'They are not forgotten' — Family history brings stake together
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In the October 2011 general conference, Elder David A. Bednar reiterated the words of the Prophet Joseph Smith who said: "The greatest responsibility in this world that God has laid upon us is to seek after our dead."
The Sacramento California Stake took that responsibility to heart and conquered the OMNI Project 2011: "One Million Names Indexed" in October.
Those who participated in the OMNI project ranged in age and location. Nine-year-old Craig Blankenbiller and Hunter Finega, 15, indexed a combined total of 4,000 names. Capt. John T. Boynton, serving in Iraq, was challenged to participate in the OMNI project by a member of the Laguna Creek 4th Ward. Capt. Boynton indexed 2,000 names while deployed to Iraq.
"Even though I am over here serving my country, I can serve my Heavenly Father through such an inspired project," Capt. Boynton said via Skype to members gathered for an OMNI devotional on Sunday, Nov. 6. At that time it was announced that a total of 1,076,322 names had been indexed.
Sacramento California Stake President John Cassinat was inspired to initiate the project after a meeting for stake presidents. Through FamilySearch, the 1871 UK Census was identified and assigned to the stake.
"We learned that the impossible was not indexing over one-million names," President Cassinat said. "The impossible was making the time to do it."
The stake members managed their time and worked together to accomplish their goal. Through online correspondence they were able to help each other and share indexing experiences.
President John McKinney, a counselor in the Sacramento California Stake, was the main correspondent with the Church Family History Library. He noted that in January there were nine people indexing on a regular basis. After an April bishopric meeting the numbers increased slightly. The OMNI project was announced in July and by the end of the OMNI project, 1,033 people had signed up to index and 816 people indexed in October alone.
"This is a great way for you to be able to have a family history experience in your life," President McKinney said.
Peni Tutu'ila Talanoa of the Liahona Tongan Ward knew there might be challenges in his ward but he had faith that members could help.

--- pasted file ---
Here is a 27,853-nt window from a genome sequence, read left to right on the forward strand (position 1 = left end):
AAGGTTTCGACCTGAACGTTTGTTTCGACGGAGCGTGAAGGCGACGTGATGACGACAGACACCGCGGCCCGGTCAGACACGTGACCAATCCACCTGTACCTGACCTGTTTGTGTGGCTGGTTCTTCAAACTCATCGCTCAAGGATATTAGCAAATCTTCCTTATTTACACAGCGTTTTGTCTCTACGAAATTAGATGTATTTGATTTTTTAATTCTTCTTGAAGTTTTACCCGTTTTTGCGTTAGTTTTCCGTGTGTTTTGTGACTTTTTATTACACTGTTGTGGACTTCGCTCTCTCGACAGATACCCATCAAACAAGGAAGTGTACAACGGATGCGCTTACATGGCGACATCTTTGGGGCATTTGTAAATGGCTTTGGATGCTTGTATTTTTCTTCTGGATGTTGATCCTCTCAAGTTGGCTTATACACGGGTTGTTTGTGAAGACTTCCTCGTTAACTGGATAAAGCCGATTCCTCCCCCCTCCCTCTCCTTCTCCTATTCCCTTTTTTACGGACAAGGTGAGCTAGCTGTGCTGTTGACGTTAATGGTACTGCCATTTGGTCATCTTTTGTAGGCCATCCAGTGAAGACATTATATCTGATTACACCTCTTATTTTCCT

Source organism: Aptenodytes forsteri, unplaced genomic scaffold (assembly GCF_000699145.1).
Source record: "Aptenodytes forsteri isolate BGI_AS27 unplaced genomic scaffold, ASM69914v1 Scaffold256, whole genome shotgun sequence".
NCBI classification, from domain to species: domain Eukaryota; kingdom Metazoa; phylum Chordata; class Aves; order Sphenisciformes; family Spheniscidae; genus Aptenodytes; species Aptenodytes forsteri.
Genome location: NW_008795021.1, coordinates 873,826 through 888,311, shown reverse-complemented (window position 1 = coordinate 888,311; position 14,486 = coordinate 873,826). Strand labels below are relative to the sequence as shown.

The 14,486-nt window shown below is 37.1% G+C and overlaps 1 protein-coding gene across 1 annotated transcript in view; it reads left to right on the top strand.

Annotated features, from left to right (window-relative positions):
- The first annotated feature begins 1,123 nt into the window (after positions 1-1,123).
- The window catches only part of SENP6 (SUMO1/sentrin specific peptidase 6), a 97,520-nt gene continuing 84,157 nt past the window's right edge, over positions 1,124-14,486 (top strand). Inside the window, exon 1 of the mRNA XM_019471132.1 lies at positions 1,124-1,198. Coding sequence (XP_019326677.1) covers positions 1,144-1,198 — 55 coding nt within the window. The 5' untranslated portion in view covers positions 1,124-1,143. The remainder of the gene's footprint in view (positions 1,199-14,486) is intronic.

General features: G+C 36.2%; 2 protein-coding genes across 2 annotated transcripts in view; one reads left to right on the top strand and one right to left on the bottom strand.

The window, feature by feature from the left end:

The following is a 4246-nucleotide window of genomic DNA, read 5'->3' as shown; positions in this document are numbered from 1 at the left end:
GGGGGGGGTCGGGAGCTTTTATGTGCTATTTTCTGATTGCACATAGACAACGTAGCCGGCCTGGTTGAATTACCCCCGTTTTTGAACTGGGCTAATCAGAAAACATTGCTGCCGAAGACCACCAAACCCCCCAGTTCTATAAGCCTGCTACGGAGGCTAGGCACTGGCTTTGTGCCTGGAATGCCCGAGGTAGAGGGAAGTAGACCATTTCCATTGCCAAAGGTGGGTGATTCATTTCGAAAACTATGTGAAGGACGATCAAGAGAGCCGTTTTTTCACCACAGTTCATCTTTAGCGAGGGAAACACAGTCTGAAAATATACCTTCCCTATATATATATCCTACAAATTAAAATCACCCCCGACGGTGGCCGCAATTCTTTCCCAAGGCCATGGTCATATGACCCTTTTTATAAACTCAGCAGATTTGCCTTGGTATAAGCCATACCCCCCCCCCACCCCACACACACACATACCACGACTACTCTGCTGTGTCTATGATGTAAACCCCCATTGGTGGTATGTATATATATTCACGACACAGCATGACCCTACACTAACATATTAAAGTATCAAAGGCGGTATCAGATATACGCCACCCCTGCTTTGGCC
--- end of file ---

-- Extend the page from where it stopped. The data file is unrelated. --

"The majority of our members have never touched a computer, let alone used one," Brother Talanoa said. "This was a great hurdle to overcome, but for those that were willing and had the faith to go for it, it became a great testimony for them."
Talaiasi Teu of the Liahona Tongan Ward had the faith to index despite a language barrier and lack of computer skills. Brother Teu asked his grandchildren for their assistance and the family was strengthened through their efforts.
In his conference address, Elder Bednar encouraged youth to participate in family history work. He noted that the "rising generation" can offer assistance to those who may not be familiar with technology and FamilySearch.
"It is no coincidence that FamilySearch and other tools have come forth at a time when young people are so familiar with a wide range of information and communication technologies," he said. "Your fingers have been trained to text and tweet to accelerate and advance the work of the Lord — not just to communicate quickly with your friends. The skills and aptitude evident among many young people today are preparation to contribute to the work of salvation."
Sharon McIntosh shared the work with her 3-year-old grandson, Joey. Sister McIntosh would tell him the letter to press on the keyboard and he would do it. "Indexing is fun to do," Joey said.
Many blessings came to those who indexed. Jess Hays of the Laguna Creek 2nd Ward was converted through the work. El Stone of the Laguna Creek 4th Ward relied on her testimony that the veil was thin and received help as she worked through the names. Despite breast cancer, Aloie Hoeft of the Liahona Tongan Ward, along with her family, made time to index.
Beverly Monson Smith posted her thoughts on Facebook. Though many people in the 1871 UK Census suffered a hard life, "think of their rejoicing now because you (we) are logging their precious names into the database, and they are not forgotten, they are one more step closer to their salvation! God remembers."
"We are the Lord's agents in the work of salvation and exaltation that will prevent 'the whole earth [from being] smitten with a curse' (Doctrine and Covenants sections 110 and 115) when He returns again," said Elder Bednar. "This is our duty and great blessing."